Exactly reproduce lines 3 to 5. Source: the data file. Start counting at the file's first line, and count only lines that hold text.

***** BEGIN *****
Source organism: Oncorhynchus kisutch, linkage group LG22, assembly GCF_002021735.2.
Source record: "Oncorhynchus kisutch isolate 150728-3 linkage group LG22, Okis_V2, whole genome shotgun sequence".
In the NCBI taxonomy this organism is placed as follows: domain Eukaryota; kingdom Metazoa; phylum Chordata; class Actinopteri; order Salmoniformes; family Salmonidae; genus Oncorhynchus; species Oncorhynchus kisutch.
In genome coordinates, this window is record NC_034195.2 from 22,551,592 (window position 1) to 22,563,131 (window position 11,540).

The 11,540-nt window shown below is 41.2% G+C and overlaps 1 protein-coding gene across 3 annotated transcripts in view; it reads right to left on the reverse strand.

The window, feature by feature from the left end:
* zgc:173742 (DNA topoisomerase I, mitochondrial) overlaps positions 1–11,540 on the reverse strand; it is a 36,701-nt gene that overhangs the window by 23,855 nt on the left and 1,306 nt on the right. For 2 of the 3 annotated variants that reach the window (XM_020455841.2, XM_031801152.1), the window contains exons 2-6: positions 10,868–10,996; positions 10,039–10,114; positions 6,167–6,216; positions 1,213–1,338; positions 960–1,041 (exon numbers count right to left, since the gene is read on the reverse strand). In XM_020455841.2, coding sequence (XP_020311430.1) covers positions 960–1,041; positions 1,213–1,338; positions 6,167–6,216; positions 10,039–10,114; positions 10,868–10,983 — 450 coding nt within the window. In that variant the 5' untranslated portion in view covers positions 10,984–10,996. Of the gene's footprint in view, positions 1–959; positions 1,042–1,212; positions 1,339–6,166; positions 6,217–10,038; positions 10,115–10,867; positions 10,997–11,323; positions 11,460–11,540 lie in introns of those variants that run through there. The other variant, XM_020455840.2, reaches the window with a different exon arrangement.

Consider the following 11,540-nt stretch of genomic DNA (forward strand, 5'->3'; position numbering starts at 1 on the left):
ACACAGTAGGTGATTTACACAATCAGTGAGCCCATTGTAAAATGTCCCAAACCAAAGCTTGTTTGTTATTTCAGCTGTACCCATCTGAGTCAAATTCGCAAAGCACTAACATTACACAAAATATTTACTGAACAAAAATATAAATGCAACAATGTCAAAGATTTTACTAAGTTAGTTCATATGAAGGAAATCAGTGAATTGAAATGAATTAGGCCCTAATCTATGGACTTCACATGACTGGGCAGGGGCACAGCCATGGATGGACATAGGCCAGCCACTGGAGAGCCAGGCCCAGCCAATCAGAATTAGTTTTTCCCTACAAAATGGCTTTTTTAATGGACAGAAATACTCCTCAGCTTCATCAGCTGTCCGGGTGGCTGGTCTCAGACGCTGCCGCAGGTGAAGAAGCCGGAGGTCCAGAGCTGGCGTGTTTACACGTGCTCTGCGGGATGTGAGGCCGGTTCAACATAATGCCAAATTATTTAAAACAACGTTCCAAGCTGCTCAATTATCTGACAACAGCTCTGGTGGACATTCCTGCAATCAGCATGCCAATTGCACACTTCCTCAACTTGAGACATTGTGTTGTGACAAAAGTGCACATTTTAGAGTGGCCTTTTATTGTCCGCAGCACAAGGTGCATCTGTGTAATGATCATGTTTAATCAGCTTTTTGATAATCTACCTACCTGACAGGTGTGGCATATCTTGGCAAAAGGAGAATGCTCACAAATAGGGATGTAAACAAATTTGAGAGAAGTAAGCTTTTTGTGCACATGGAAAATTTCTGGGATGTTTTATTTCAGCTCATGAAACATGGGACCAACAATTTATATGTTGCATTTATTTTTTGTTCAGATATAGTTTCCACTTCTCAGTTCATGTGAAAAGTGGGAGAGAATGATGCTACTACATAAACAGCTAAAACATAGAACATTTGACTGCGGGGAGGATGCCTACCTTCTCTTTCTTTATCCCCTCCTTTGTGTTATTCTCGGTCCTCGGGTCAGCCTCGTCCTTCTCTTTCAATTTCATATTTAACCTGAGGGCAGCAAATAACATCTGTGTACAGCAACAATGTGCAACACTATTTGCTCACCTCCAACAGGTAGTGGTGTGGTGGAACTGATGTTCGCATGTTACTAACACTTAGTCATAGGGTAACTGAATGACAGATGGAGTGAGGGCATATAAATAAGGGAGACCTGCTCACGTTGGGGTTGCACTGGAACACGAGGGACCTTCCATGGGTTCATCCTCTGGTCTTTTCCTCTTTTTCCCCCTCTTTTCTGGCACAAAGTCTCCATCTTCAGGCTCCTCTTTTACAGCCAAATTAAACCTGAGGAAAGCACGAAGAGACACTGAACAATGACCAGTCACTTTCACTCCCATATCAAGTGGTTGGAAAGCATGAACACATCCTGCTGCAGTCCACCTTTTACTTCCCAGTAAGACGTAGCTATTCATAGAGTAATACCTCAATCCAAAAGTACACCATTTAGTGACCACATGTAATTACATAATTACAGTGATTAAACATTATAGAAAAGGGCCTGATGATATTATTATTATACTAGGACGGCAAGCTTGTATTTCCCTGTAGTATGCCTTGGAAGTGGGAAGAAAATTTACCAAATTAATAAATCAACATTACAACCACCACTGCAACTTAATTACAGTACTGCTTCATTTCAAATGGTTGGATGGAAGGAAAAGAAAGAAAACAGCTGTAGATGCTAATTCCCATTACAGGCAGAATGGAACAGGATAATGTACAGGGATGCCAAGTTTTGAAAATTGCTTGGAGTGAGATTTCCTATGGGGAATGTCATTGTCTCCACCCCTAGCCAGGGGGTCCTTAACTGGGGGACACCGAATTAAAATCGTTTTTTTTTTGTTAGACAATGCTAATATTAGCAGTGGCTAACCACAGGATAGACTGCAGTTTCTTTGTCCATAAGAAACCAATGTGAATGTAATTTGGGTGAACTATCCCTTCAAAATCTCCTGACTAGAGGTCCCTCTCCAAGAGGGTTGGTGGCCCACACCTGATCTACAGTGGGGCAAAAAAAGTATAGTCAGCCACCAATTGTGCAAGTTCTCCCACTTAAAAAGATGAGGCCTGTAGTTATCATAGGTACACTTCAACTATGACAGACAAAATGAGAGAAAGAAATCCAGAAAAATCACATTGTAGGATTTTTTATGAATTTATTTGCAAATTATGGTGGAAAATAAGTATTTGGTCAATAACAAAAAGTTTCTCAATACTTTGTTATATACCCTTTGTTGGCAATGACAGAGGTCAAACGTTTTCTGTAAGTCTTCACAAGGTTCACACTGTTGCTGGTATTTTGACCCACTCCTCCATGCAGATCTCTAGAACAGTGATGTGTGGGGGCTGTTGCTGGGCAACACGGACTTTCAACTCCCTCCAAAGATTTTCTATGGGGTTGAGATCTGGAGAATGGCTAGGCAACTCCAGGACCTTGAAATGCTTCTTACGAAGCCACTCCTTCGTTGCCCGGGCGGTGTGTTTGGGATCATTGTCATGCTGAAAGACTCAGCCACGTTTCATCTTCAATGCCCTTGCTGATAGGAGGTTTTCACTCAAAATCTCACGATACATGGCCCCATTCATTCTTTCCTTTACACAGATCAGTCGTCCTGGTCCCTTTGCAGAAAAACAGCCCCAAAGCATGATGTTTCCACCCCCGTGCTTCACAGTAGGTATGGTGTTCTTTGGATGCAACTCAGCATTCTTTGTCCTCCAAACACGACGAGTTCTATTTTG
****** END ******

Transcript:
In the NCBI taxonomy this organism is placed as follows: domain Eukaryota; kingdom Metazoa; phylum Chordata; class Actinopteri; order Salmoniformes; family Salmonidae; genus Oncorhynchus; species Oncorhynchus kisutch.
In genome coordinates, this window is record NC_034195.2 from 22,551,592 (window position 1) to 22,563,131 (window position 11,540).

The 11,540-nt window shown below is 41.2% G+C and overlaps 1 protein-coding gene across 3 annotated transcripts in view; it reads right to left on the reverse strand.